Background: Emergency medicine residents need to be staffed in a way that balances operational needs with their educational experience. Key to developing an optimal schedule is knowing a resident's expected productivity, a poorly understood metric.
Objective: We sought to measure how a resident's busiest (peak) workload affects their overall productivity for the shift.
Methods: We conducted a retrospective, observational study of resident productivity at an urban, tertiary care center with a 3-year Accreditation Council for Graduate Medical Education-approved emergency medicine training program, with 55,000 visits annually. We abstracted resident productivity data from a database of patient assignments from July 1, 2010 to June 20, 2015, utilizing a generalized estimation equation method to evaluate physician shifts. Our primary outcome measure was the total number of patients seen by a resident over a shift. The secondary outcome was the number of patients seen excluding those in the peak hour.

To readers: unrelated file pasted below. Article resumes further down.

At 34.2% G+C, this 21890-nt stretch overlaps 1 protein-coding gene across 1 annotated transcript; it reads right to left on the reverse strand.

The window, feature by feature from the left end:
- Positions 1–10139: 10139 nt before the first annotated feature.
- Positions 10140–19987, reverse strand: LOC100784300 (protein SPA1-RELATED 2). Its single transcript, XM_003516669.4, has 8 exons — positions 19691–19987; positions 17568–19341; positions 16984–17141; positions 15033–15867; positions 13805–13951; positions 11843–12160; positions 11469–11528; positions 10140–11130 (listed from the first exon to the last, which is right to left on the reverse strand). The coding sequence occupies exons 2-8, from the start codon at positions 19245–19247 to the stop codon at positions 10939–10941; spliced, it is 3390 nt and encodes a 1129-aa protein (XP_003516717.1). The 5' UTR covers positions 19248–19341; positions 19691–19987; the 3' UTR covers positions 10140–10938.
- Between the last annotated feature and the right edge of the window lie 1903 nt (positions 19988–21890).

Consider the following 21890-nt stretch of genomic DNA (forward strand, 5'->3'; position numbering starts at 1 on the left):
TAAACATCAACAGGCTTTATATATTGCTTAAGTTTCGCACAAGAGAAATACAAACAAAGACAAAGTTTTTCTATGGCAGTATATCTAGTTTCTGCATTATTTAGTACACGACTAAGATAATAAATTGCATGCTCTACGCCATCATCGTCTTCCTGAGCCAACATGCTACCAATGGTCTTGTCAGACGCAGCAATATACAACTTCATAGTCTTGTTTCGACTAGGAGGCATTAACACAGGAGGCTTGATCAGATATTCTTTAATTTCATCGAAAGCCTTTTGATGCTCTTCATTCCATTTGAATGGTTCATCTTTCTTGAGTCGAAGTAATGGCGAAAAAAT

Results: A total of 14,361 shifts were evaluated. Multivariate analysis showed that the total number of patients seen was significantly associated with the number of patients seen during the peak hour, level of training, the timing of the shift, but most prominently, lower variance in patients seen per hour (coefficient of variation < 0.10).
Conclusions: A resident's peak productivity can be a strong predictor of their overall productivity, but the substantial negative effect of variability favors a steadier pace. This suggests that resident staffing and patient assignments should generally be oriented toward a more consistent workload, an effect that should be further investigated with attending physicians.
Keywords: education; efficiency; operations; productivity; safety.
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